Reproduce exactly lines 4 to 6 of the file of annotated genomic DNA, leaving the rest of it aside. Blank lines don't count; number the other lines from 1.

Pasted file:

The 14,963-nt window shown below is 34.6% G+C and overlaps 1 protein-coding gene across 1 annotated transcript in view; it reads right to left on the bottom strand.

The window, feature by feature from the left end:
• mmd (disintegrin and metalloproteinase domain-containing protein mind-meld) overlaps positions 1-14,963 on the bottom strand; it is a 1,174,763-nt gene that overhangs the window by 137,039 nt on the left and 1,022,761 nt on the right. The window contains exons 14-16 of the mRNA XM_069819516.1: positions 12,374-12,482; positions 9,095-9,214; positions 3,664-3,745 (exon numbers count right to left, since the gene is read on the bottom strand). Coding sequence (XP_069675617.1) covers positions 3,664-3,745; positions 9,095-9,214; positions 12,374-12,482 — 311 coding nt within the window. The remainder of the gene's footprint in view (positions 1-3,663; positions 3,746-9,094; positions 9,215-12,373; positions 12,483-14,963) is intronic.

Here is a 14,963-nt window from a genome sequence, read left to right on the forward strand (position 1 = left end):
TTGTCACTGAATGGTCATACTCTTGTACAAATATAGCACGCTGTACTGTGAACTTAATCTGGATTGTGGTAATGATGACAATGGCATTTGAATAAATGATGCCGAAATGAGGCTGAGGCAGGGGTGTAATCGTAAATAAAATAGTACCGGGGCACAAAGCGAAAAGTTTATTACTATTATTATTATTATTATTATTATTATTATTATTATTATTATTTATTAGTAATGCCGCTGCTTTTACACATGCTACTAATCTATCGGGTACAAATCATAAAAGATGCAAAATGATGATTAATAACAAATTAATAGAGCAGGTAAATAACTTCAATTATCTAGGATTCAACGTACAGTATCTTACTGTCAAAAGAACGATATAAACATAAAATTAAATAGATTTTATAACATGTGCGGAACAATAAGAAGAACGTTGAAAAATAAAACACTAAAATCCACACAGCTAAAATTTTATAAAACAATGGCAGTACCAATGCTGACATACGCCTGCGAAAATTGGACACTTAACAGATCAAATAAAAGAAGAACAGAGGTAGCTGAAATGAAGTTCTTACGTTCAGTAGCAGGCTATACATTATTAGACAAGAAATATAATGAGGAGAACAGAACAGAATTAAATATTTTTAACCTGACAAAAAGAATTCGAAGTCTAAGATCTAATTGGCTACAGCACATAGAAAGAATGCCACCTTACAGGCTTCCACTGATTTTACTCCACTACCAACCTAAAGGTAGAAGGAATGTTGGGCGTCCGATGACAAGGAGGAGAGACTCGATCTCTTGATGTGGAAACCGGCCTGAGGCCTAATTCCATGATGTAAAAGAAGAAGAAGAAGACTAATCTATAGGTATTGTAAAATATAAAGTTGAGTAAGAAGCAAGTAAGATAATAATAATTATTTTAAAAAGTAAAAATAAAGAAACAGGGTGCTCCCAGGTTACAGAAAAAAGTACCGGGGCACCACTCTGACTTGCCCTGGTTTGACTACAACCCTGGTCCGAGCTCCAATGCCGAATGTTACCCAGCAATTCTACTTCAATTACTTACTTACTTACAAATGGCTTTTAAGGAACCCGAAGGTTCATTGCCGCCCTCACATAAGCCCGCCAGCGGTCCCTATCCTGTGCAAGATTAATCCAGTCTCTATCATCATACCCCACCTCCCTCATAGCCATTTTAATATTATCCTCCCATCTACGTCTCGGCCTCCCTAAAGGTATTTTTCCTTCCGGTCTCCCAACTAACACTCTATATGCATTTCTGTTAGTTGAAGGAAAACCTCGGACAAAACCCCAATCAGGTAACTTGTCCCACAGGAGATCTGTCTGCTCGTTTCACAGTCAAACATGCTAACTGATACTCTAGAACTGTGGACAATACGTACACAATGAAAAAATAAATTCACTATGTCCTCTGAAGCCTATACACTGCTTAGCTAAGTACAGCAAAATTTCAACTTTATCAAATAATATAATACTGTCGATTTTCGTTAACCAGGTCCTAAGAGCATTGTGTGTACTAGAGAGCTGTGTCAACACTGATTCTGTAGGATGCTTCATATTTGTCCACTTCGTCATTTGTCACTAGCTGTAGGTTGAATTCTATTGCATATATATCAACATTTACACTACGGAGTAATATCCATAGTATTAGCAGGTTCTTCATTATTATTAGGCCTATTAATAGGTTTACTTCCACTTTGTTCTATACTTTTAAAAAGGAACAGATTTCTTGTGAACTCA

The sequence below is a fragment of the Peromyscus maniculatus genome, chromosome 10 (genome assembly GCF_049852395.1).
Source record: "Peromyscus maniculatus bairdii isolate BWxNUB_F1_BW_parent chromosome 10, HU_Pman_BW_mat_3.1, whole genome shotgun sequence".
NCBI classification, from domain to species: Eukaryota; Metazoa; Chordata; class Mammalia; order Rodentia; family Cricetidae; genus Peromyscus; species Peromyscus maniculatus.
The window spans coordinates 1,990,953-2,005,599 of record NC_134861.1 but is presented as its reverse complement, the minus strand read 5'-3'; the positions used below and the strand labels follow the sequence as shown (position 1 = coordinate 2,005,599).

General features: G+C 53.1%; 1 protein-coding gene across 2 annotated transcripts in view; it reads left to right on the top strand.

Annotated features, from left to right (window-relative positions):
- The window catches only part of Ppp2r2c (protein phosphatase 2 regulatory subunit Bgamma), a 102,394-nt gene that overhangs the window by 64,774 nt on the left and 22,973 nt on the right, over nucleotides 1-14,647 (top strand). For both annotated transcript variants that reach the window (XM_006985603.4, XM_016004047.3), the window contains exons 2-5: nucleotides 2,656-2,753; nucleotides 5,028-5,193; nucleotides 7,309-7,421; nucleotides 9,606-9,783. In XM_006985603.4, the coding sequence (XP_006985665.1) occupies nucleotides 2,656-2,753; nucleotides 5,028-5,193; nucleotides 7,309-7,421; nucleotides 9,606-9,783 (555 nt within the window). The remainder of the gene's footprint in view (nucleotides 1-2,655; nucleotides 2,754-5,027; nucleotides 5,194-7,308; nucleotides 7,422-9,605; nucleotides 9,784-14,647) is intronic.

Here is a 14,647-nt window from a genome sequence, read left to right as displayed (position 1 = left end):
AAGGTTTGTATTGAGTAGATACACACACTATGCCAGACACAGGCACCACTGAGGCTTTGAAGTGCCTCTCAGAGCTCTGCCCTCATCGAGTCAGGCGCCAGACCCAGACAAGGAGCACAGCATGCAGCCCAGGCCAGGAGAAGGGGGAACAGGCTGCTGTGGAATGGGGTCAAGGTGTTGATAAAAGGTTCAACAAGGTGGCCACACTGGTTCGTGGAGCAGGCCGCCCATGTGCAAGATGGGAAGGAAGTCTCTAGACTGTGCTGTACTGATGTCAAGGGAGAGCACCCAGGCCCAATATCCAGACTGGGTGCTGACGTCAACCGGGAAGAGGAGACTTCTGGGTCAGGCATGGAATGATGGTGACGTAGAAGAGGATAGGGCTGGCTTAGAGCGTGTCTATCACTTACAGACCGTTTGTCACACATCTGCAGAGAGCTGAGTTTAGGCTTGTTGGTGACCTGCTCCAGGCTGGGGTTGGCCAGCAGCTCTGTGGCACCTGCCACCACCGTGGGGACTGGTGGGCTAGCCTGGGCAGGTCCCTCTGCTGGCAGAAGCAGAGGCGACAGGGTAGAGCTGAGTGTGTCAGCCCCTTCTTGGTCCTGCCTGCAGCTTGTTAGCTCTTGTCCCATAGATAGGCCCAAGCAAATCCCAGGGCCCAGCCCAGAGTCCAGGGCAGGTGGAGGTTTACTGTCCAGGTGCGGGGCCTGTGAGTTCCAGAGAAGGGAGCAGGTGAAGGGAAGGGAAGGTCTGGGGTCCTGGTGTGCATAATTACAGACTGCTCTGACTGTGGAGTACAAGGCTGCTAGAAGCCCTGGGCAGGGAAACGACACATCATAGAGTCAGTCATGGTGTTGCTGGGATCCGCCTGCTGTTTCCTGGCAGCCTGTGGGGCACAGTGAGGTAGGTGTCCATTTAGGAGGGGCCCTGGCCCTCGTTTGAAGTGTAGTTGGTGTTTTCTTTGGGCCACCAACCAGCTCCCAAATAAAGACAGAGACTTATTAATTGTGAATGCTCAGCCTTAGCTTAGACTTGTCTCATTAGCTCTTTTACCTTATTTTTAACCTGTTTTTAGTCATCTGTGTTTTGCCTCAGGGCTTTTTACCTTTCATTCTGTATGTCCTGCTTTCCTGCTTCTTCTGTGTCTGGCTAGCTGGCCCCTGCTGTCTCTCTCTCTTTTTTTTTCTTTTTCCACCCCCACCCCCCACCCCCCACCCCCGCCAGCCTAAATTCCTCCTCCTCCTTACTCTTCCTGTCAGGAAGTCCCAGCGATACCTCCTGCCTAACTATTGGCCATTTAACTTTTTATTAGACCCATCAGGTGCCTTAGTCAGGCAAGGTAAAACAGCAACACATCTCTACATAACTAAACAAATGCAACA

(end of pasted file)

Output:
Here is a 14,963-nt window from a genome sequence, read left to right on the forward strand (position 1 = left end):
TTGTCACTGAATGGTCATACTCTTGTACAAATATAGCACGCTGTACTGTGAACTTAATCTGGATTGTGGTAATGATGACAATGGCATTTGAATAAATGATGCCGAAATGAGGCTGAGGCAGGGGTGTAATCGTAAATAAAATAGTACCGGGGCACAAAGCGAAAAGTTTATTACTATTATTATTATTATTATTATTATTATTATTATTATTATTATTTATTAGTAATGCCGCTGCTTTTACACATGCTACTAATCTATCGGGTACAAATCATAAAAGATGCAAAATGATGATTAATAACAAATTAATAGAGCAGGTAAATAACTTCAATTATCTAGGATTCAACGTACAGTATCTTACTGTCAAAAGAACGATATAAACATAAAATTAAATAGATTTTATAACATGTGCGGAACAATAAGAAGAACGTTGAAAAATAAAACACTAAAATCCACACAGCTAAAATTTTATAAAACAATGGCAGTACCAATGCTGACATACGCCTGCGAAAATTGGACACTTAACAGATCAAATAAAAGAAGAACAGAGGTAGCTGAAATGAAGTTCTTACGTTCAGTAGCAGGCTATACATTATTAGACAAGAAATATAATGAGGAGAACAGAACAGAATTAAATATTTTTAACCTGACAAAAAGAATTCGAAGTCTAAGATCTAATTGGCTACAGCACATAGAAAGAATGCCACCTTACAGGCTTCCACTGATTTTACTCCACTACCAACCTAAAGGTAGAAGGAATGTTGGGCGTCCGATGACAAGGAGGAGAGACTCGATCTCTTGATGTGGAAACCGGCCTGAGGCCTAATTCCATGATGTAAAAGAAGAAGAAGAAGACTAATCTATAGGTATTGTAAAATATAAAGTTGAGTAAGAAGCAAGTAAGATAATAATAATTATTTTAAAAAGTAAAAATAAAGAAACAGGGTGCTCCCAGGTTACAGAAAAAAGTACCGGGGCACCACTCTGACTTGCCCTGGTTTGACTACAACCCTGGTCCGAGCTCCAATGCCGAATGTTACCCAGCAATTCTACTTCAATTACTTACTTACTTACAAATGGCTTTTAAGGAACCCGAAGGTTCATTGCCGCCCTCACATAAGCCCGCCAGCGGTCCCTATCCTGTGCAAGATTAATCCAGTCTCTATCATCATACCCCACCTCCCTCATAGCCATTTTAATATTATCCTCCCATCTACGTCTCGGCCTCCCTAAAGGTATTTTTCCTTCCGGTCTCCCAACTAACACTCTATATGCATTTCTGTTAGTTGAAGGAAAACCTCGGACAAAACCCCAATCAGGTAACTTGTCCCACAGGAGATCTGTCTGCTCGTTTCACAGTCAAACATGCTAACTGATACTCTAGAACTGTGGACAATACGTACACAATGAAAAAATAAATTCACTATGTCCTCTGAAGCCTATACACTGCTTAGCTAAGTACAGCAAAATTTCAACTTTATCAAATAATATAATACTGTCGATTTTCGTTAACCAGGTCCTAAGAGCATTGTGTGTACTAGAGAGCTGTGTCAACACTGATTCTGTAGGATGCTTCATATTTGTCCACTTCGTCATTTGTCACTAGCTGTAGGTTGAATTCTATTGCATATATATCAACATTTACACTACGGAGTAATATCCATAGTATTAGCAGGTTCTTCATTATTATTAGGCCTATTAATAGGTTTACTTCCACTTTGTTCTATACTTTTAAAAAGGAACAGATTTCTTGTGAACTCA

The sequence below is a fragment of the Peromyscus maniculatus genome, chromosome 10 (genome assembly GCF_049852395.1).